The Parable of the Good Samaritan by Jan Wijnants (1670) shows the Good Samaritan tending the injured man. The Hermitage, Saint Petersburg (Photo credit: Wikipedia)
Last winter, I was referred to a specialist, a gynecologist, whose office is located at Sherbrooke’s CHUS (Centre hospitalier universitaire de Sherbrooke). The day I went for my appointment was a very cold winter day.
Le CHUS, Fleurimont, Sherbrooke
I located the building. It is in Fleurimont, somewhat outside Sherbrooke. It took me a long time to find a parking area that was not reserved for the staff and lanes that were not reserved for buses. Well, I thought, I’m not a royal, so there is no protocol. I made believe my little car was a bus. There was no other way out.
I drove around and found a parking lot the public could use. There was only one space left. I parked the car and walked towards the building.
The CHUS is a large building with a huge lobby, but the lobby was crowded. Several rows of patients were queuing to get to the machines where one pays one’s parking fee. These were new machines and queuing were seniors some of whom had never used a cell phone. They couldn’t pay the parking fee without help.
Suddenly, I remembered my mother. Had she been queuing and attempting to pay the fee by herself, she would have collapsed. I started to cry. What were they doing to my mother? These people had to see a doctor, or a resident, and some had to undergo an invasive test or painful treatment. But however miserable their condition, they had to pay the parking fee.
We’re cattle, I thought, just cattle!
I was lucky. A young man noticed me. When my turn came to pay, he helped me. But I struggled to find my credit card while attempting not to lose my keys. A silver bracelet I had worn every day since 1969 slipped off my arm without my noticing. It’s gone. I thanked the young man who had helped me. He had been a good Samaritan. He rushed away and could not help the gentleman standing behind me.
Let us skip a few episodes…
We are now outdoors and I am looking for my car. Because I had driven in circles, I was disoriented. The car was parked near the entrance, but I could not find it. Fearing I would lose my frozen fingers, I returned to the building and told a gentleman, a policeman I believe, that I could not locate my car.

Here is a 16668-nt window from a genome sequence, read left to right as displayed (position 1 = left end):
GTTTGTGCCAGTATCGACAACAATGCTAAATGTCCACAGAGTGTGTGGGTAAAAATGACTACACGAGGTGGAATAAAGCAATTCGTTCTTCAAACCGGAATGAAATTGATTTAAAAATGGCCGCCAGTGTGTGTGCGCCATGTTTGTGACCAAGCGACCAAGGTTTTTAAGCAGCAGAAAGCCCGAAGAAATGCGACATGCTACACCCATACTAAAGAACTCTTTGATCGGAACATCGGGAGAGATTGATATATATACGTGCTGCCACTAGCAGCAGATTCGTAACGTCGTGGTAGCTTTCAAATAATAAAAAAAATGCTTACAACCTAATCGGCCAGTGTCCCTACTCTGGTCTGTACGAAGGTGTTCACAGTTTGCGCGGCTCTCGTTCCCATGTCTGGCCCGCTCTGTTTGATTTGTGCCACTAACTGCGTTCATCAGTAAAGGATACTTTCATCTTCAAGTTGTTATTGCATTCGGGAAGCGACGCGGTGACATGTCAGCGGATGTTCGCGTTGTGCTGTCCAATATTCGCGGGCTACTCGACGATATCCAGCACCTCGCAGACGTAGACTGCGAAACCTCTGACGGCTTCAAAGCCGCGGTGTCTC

I gave him my licence plate number and car keys and he returned within minutes, driving my car. I hugged him. He smiled and helped me get into the car. Another good Samaritan. Would that I had remembered to ask him in which direction I would have to turn to go back to Sherbrooke.
There were no signs pointing to Sherbrooke, so I turned in the wrong direction and started driving away from Sherbrooke, in a blinding snow storm. Don’t ask me how I managed to turn around, but I turned around.
By the time I reached home, I was frazzled. It occurred to me that I had spent too many years on planet Earth. I then looked at my cat. Belaud is a beautiful and loving animal and I have promised to look after him forever.
In short, I am telling you that Quebec’s healthcare system is deteriorating.
Quebecers pay higher taxes than other Canadians and I am told that the province is prosperous. Well, it may be prosperous, but at a cost I didn’t like. I had seen several rows of intimidated human beings lined up to pay a parking fee using a silly machine. I am told that the city collects the money and then gives it to a Foundation.
There is nothing wrong with raising money, but, for the most part, the people I saw in long queues were elderly citizens and patients. Some may never have used a cell phone and some are probably living on a tiny pension: $19 000 a year, maybe less.
A few weeks ago, when my memory was tested, I had to deal with the parking fee machine. I could not go through that routine again. So I walked past the machine without making an attempt to pay. When I returned to the car, there was a piece of paper behind a windshield wiper. I had to pay a small fine, which, I supposed, had transformed me into a bit of a criminal.
I dialled the telephone number I saw on the piece of paper and asked to which address I should forward my cheque.
They thought I wanted to protest. I didn’t, because it would have been unpleasant, but I needed an address. They were delighted, which surprised me. The parking fee, they said, is a lower amount of money than the fine. I had therefore contributed more money to the Foundation than people who used the machine and paid the parking fee.
They thanked me.
Love to everyone ♥
© Micheline Walker
12 July 2018